RECENT LOBBYING, ETHICS & CAMPAIGN FINANCE UPDATES
We read the news, cut through the noise and provide you the notes.
Welcome to Compliance Notes from Nossaman's Government Relations & Regulation Group – a periodic digest of the headlines, statutory and regulatory changes and court cases involving campaign finance, lobbying compliance, election law and government ethics issues at the federal, state and local level.
Our attorneys, policy advisors and compliance consultants are available to discuss any questions or how specific issues may impact your business.
If there is a particular subject or jurisdiction you'd like to see covered, please let us know.
Until then, please enjoy this installment of Compliance Notes. If you would like to have these updates delivered directly to your in-box, please click below to subscribe to our Government Relations & Regulation mailing list.
Campaign Finance & Lobbying Compliance
Hawaii: Former state representative Kaniela Ing (D-HI), who represented South Maui from 2012 to 2018 and also ran for Congress, pleaded no contest to a misdemeanor charge of missing a deadline for filing a campaign spending report, the Honolulu Prosecutor's Office said. According to the complaint filed by the Campaign Spending Commission, Ing missed a deadline to file a routine disclosure statement with the commission in August 2022 and did not pay a $500 fine. Failing to file a report is a misdemeanor under Hawaii's campaign spending law. However, there have been few instances of such a charge. Ing was charged in February after the Campaign Spending Commission took the rare step of referring the case to prosecutors. According to a press release, the court granted Ing a one-year deferral of his plea, during which time he must not commit another crime or leave Oahu without the court's permission, and he also must make a $100 contribution to the State General Fund. (Kim Gamel, Civil Beat)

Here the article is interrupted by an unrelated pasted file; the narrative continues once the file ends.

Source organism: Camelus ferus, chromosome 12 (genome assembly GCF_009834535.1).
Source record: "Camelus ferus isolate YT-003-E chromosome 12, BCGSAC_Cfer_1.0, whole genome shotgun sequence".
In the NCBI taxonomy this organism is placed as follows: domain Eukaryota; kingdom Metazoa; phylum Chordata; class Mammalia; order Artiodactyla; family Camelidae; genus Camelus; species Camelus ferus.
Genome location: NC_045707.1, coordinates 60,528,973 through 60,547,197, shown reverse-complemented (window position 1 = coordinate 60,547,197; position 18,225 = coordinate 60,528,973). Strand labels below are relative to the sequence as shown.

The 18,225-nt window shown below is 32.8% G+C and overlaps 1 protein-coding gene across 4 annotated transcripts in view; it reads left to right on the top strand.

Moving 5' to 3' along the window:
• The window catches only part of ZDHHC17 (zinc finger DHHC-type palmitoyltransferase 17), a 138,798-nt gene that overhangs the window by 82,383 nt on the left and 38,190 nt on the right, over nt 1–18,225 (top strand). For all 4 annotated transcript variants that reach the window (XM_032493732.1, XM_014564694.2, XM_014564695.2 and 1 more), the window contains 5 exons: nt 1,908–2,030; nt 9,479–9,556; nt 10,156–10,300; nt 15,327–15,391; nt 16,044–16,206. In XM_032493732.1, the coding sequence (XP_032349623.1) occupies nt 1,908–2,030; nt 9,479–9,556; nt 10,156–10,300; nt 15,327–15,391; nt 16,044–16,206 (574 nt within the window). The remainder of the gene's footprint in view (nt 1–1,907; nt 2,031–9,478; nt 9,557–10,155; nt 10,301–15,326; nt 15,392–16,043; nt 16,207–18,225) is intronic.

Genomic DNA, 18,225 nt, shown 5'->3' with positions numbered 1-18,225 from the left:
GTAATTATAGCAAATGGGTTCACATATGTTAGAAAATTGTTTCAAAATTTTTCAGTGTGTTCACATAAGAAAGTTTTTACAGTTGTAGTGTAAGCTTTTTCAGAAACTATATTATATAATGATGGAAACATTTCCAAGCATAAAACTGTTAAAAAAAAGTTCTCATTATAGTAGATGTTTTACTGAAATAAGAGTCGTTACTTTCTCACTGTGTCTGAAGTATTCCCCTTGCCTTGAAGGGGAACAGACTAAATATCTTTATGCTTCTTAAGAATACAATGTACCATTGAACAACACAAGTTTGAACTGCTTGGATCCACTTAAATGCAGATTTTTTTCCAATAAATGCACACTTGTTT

Texas: An Austin, TX, campaign fundraising regulation that prohibited City Council candidates from seeking or accepting campaign contributions more than one year before an election was declared unconstitutional. The federal judge ruled that the blackout period violated the First Amendment because the city "failed to present sufficient evidence to show how a contribution made 366 days before an election–versus 364–presents a different threat of quid pro quo corruption." (Jo Clifton, Austin Monitor)
Government Ethics & Transparency
For the first time since 2019, X, the platform formerly known as Twitter, announced it will allow paid political advertisements. According to the announcement, the platform will enforce policies that aim to prevent the spread of false or misleading information and will expand its safety and elections team to focus on combating the spread of manipulated media and inauthentic accounts. (Rebecca Klar, The Hill)
California: Governor Gavin Newson recently signed a bill into law that requires a person paid by a committee to post content online supporting or opposing a candidate or a ballot measure to include a disclaimer on that content stating they were paid by the committee to make the post. SB 678 will become effective on January 1, 2024. (New Release – Sept. 01, 2023 and Senate Bill No. 678)
The content of this article is intended to provide a general guide to the subject matter. Specialist advice should be sought about your specific circumstances.